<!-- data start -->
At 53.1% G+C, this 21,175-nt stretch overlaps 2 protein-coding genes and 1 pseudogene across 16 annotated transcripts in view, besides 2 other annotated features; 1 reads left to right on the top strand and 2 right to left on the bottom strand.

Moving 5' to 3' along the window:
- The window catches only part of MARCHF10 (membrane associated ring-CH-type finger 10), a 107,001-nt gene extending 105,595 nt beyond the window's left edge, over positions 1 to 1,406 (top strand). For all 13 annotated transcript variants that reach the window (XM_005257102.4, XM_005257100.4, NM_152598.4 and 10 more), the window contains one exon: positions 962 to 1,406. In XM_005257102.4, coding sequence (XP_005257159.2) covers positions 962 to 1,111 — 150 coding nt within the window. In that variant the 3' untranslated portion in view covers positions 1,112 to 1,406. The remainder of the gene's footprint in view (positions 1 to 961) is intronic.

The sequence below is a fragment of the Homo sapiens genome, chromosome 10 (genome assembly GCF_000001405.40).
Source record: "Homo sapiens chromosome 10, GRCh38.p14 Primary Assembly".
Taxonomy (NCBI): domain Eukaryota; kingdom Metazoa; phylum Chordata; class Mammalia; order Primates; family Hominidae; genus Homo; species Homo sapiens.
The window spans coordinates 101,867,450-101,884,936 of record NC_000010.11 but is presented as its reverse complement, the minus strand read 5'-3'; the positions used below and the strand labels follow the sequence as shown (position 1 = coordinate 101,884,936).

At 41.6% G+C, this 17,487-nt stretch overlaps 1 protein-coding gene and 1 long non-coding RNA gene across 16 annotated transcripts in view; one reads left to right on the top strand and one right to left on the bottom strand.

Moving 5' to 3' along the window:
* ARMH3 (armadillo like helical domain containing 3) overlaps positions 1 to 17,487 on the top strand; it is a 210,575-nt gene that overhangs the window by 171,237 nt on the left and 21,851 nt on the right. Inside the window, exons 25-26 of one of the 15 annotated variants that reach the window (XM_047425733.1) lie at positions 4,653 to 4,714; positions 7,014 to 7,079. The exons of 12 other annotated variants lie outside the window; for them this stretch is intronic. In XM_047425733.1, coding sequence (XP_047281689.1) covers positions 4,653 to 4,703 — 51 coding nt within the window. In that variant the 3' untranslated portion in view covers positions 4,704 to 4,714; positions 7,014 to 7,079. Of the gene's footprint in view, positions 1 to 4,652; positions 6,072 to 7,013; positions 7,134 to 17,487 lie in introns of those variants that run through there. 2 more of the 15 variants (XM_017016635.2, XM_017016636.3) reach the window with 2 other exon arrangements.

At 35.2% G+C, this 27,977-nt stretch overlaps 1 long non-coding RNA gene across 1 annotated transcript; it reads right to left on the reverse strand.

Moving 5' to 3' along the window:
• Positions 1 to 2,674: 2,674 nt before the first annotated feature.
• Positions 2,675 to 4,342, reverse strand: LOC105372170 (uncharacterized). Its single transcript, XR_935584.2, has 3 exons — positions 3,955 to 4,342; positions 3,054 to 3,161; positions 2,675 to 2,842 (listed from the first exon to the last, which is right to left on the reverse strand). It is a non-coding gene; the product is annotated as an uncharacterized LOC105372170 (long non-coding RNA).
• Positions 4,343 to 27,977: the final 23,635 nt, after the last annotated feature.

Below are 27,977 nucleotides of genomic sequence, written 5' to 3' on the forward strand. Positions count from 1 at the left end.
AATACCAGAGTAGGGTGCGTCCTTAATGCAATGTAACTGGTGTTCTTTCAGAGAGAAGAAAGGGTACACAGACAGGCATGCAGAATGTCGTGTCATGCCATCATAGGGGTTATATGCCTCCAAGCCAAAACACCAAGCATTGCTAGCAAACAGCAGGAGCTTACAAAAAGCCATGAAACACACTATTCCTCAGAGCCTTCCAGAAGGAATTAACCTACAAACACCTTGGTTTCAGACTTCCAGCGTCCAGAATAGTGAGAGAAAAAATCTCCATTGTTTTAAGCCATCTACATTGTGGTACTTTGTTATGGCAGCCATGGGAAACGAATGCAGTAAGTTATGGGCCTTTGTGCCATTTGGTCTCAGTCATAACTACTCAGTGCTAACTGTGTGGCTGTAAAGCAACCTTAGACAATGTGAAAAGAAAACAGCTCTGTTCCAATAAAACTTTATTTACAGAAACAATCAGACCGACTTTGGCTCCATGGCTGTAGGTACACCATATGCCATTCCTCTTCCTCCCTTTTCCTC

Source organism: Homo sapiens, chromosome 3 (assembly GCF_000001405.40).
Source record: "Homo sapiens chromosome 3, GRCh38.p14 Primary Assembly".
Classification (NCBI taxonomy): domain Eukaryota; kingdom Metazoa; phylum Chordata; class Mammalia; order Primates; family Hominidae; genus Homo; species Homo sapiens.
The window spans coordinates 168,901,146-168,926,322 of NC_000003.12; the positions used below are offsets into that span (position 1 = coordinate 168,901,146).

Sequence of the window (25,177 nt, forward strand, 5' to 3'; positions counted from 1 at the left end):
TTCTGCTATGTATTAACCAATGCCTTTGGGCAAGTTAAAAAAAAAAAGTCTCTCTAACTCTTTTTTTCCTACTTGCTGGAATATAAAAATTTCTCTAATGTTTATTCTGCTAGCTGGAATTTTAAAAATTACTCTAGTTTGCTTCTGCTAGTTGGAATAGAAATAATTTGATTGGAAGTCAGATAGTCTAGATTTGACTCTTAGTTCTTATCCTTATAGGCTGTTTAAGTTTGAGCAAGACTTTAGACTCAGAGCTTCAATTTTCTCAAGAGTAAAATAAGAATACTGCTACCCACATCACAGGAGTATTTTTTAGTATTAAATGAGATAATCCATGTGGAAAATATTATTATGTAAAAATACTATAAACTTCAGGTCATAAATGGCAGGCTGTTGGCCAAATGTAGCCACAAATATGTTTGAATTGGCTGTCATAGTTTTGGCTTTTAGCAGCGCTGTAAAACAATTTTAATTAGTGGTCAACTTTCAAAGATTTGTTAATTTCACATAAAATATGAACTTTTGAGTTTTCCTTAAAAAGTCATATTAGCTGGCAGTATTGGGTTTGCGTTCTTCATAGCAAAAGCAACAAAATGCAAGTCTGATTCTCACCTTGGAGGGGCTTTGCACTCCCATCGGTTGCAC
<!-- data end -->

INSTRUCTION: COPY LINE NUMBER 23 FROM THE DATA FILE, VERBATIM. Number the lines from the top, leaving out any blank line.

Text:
TTCTGCTATGTATTAACCAATGCCTTTGGGCAAGTTAAAAAAAAAAAGTCTCTCTAACTCTTTTTTTCCTACTTGCTGGAATATAAAAATTTCTCTAATGTTTATTCTGCTAGCTGGAATTTTAAAAATTACTCTAGTTTGCTTCTGCTAGTTGGAATAGAAATAATTTGATTGGAAGTCAGATAGTCTAGATTTGACTCTTAGTTCTTATCCTTATAGGCTGTTTAAGTTTGAGCAAGACTTTAGACTCAGAGCTTCAATTTTCTCAAGAGTAAAATAAGAATACTGCTACCCACATCACAGGAGTATTTTTTAGTATTAAATGAGATAATCCATGTGGAAAATATTATTATGTAAAAATACTATAAACTTCAGGTCATAAATGGCAGGCTGTTGGCCAAATGTAGCCACAAATATGTTTGAATTGGCTGTCATAGTTTTGGCTTTTAGCAGCGCTGTAAAACAATTTTAATTAGTGGTCAACTTTCAAAGATTTGTTAATTTCACATAAAATATGAACTTTTGAGTTTTCCTTAAAAAGTCATATTAGCTGGCAGTATTGGGTTTGCGTTCTTCATAGCAAAAGCAACAAAATGCAAGTCTGATTCTCACCTTGGAGGGGCTTTGCACTCCCATCGGTTGCAC